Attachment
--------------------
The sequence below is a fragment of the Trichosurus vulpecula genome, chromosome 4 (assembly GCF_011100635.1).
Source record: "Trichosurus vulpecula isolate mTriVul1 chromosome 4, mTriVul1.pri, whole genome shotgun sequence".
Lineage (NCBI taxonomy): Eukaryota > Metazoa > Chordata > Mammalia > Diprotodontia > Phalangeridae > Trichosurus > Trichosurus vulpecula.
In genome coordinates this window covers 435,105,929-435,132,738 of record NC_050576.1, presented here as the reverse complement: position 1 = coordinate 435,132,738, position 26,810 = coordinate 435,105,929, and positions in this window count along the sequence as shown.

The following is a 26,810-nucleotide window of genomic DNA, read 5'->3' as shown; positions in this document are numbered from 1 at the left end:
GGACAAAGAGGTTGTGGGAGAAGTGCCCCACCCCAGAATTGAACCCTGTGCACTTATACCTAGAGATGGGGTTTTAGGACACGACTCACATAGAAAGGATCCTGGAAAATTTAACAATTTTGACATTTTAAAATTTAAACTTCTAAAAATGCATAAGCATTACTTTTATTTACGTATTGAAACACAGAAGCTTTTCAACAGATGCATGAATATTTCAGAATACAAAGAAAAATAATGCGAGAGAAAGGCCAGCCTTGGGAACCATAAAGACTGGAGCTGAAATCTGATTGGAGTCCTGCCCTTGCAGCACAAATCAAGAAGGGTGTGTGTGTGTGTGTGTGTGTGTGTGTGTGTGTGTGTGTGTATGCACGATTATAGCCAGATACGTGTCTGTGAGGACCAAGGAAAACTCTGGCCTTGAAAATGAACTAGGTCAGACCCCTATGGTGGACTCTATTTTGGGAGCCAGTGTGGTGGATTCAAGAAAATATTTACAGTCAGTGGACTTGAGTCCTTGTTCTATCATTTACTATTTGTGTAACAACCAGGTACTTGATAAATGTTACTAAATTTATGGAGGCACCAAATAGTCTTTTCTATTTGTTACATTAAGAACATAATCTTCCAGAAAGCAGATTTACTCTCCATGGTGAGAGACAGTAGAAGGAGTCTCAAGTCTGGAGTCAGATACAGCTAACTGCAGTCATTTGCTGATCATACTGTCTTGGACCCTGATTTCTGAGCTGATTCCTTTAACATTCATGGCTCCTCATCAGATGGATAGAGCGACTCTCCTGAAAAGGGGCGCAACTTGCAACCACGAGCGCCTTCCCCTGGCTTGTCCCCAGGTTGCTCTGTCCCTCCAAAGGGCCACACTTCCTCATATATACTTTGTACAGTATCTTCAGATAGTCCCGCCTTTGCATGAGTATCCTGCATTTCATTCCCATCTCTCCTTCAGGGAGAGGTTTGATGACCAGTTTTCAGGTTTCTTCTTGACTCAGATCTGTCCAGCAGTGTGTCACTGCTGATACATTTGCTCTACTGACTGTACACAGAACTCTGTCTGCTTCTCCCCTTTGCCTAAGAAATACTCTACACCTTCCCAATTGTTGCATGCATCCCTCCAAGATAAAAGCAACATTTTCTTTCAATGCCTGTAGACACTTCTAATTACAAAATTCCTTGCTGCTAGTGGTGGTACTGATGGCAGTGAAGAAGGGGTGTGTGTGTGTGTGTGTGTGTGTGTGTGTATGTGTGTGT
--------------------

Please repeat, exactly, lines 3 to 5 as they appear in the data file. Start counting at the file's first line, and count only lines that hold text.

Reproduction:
Lineage (NCBI taxonomy): Eukaryota > Metazoa > Chordata > Mammalia > Diprotodontia > Phalangeridae > Trichosurus > Trichosurus vulpecula.
In genome coordinates this window covers 435,105,929-435,132,738 of record NC_050576.1, presented here as the reverse complement: position 1 = coordinate 435,132,738, position 26,810 = coordinate 435,105,929, and positions in this window count along the sequence as shown.

The following is a 26,810-nucleotide window of genomic DNA, read 5'->3' as shown; positions in this document are numbered from 1 at the left end: